For LeBron James, all that remains are the margins.
He has improved in so many areas over the past few seasons that it is a struggle to identify the next frontier.
After Friday’s Heat practice, he pointed to his free throw shooting.
“I need to, and want to, shoot in the 80s,” said James, who again settled in the mid-70 percent range this season.
That work will go on.
For now, he’ll need to settle for something else: winning 80 percent of the last five MVP awards.
As first reported by ESPN on Friday, and as widely expected since February, James will take home that trophy again.
He won his first two MVP awards in 2009 and ‘10 with Cleveland and his third last season with the Heat. Derrick Rose of Chicago broke James’ streak by winning in 2011.
The Heat are expected to host a ceremony for James on Sunday, the day before the second round of the playoffs begins.
James is in position to be the first unanimous winner of the award; Shaquille O’Neal received all but one vote in 2000 when he was with the Los Angeles Lakers.
Michael Jordan, Bill Russell, Kareem Abdul-Jabbar and Wilt Chamberlain are the only other players with at least four MVP awards.
James this season averaged averaged 26.8 points, 8.0 rebounds, 7.3 assists, 1.7 steals and almost one block per game.
His statistics in many categories were roughly the same as those he posted a year ago, so this season will be remembered for his surge in shooting efficiency.
He improved his field-goal percentage for the sixth straight season, and by more than ever before, from 53.1 to 56.5, in a manner that captivated his coach.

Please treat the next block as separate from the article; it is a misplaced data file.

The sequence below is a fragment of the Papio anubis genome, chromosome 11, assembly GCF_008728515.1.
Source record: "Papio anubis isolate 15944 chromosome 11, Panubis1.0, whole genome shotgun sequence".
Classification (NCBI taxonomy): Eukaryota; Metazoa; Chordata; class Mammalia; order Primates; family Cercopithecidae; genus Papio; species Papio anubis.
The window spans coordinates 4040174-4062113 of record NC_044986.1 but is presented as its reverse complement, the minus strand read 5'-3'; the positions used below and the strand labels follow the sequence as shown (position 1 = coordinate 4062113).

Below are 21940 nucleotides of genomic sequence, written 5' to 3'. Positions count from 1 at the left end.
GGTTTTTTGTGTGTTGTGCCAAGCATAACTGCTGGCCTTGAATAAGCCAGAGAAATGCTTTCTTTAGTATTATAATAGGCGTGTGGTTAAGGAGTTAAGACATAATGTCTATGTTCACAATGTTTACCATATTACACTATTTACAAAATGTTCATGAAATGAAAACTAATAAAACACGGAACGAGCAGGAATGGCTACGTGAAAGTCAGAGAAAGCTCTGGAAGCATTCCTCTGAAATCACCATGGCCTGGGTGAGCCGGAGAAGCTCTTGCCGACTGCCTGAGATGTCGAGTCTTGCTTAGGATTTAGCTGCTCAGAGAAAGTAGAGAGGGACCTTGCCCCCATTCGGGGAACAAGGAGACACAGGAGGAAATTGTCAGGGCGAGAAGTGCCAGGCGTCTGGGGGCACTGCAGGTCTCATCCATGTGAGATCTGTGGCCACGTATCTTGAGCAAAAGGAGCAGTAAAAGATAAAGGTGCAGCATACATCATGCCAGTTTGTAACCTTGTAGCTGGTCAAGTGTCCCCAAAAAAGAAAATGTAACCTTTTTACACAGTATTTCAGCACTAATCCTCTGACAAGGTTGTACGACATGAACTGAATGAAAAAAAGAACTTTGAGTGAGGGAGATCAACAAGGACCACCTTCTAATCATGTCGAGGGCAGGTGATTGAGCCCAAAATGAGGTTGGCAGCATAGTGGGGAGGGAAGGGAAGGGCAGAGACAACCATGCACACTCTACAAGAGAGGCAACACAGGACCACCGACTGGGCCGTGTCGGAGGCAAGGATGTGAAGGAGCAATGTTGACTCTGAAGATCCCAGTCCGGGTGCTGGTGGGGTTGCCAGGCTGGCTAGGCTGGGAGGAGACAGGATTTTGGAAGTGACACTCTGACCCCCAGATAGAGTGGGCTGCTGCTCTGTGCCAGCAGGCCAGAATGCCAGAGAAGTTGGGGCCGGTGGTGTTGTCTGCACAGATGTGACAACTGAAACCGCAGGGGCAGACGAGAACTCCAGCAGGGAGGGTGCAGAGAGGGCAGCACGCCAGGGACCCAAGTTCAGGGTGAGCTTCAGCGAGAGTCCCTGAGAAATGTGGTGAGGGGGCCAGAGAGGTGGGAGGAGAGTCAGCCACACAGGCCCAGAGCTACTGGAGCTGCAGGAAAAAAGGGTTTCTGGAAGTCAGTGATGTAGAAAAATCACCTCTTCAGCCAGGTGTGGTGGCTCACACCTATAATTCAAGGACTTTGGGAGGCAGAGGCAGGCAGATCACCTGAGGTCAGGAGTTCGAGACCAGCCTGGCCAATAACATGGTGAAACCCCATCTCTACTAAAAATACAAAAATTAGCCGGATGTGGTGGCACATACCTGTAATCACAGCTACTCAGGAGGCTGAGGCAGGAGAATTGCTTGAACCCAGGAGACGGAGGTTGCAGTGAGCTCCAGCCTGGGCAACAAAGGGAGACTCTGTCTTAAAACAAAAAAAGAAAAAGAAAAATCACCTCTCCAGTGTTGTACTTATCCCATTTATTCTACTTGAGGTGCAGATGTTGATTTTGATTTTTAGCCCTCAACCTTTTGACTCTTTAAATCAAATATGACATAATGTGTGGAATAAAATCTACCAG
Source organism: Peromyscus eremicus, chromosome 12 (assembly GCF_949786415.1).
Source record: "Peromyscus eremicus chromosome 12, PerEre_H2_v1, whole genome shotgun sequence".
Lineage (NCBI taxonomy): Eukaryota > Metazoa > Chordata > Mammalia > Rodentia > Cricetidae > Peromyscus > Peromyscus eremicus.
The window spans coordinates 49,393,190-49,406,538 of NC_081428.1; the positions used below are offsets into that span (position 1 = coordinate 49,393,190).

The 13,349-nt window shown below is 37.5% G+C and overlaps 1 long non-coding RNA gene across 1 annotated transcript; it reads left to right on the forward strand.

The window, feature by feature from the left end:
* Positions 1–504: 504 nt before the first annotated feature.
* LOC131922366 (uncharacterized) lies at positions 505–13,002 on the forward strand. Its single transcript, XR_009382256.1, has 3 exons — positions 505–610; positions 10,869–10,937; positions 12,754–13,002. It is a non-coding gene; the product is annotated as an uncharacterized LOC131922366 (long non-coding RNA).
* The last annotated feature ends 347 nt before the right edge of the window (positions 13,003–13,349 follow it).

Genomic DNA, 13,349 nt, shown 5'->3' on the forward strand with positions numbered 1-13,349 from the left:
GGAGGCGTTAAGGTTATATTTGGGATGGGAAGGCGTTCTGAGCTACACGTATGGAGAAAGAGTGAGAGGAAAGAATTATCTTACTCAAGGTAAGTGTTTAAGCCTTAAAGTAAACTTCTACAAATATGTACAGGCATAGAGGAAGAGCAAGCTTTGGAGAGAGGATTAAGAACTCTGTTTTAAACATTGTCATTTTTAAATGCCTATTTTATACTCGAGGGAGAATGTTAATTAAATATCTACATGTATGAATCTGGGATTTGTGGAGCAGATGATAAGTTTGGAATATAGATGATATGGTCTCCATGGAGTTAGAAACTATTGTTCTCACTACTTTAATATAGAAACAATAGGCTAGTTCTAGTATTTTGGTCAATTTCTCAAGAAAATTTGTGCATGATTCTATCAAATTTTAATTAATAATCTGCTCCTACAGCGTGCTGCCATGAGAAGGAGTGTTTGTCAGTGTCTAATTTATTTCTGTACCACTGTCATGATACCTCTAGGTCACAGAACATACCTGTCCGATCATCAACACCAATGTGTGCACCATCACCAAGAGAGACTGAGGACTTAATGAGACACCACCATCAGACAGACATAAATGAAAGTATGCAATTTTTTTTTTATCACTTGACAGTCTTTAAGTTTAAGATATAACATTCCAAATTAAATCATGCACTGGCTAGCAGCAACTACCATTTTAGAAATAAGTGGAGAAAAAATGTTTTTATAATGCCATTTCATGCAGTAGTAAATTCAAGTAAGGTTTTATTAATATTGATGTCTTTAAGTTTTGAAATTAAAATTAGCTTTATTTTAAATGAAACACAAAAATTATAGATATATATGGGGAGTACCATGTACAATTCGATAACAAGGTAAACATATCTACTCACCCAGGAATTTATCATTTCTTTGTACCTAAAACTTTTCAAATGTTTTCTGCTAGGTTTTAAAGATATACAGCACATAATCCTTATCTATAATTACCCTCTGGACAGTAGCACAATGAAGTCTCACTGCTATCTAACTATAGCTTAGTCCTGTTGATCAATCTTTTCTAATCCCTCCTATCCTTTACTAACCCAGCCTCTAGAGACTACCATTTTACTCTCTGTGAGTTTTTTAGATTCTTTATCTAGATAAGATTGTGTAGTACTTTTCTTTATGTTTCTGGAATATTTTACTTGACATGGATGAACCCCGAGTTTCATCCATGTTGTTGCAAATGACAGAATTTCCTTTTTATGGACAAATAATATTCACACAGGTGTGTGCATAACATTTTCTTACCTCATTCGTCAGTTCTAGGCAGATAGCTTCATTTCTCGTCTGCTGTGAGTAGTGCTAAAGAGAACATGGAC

“Not letting teams off the hook,” Erik Spoelstra said. “Absolutely taking shots that he knows he can make. Eliminating the throwaway shots.
“Because of his IQ and his dedication, he’s learning how to read games and read opponents better and better each game. He knows the game to the level of an assistant coach. That improvement from the shoulders up — his improvement can continue to be limitless.”
James is just 28, so he has time to catch and pass Abdul-Jabbar (six MVPs) and Jordan and Russell (five).
“What he does is miraculous every night,” teammate Ray Allen said. “Well-deserved.”
It may take a miracle to take the MVP from him.
“The only thing I can liken it to in my lifetime is Jordan, his amazing run,” teammate Shane Battier said. “He probably could have won a few more MVPs.
“And I think LeBron is sort of in a similar light. I think the next one he loses will be because people got tired of voting for him.”
They aren’t yawning yet.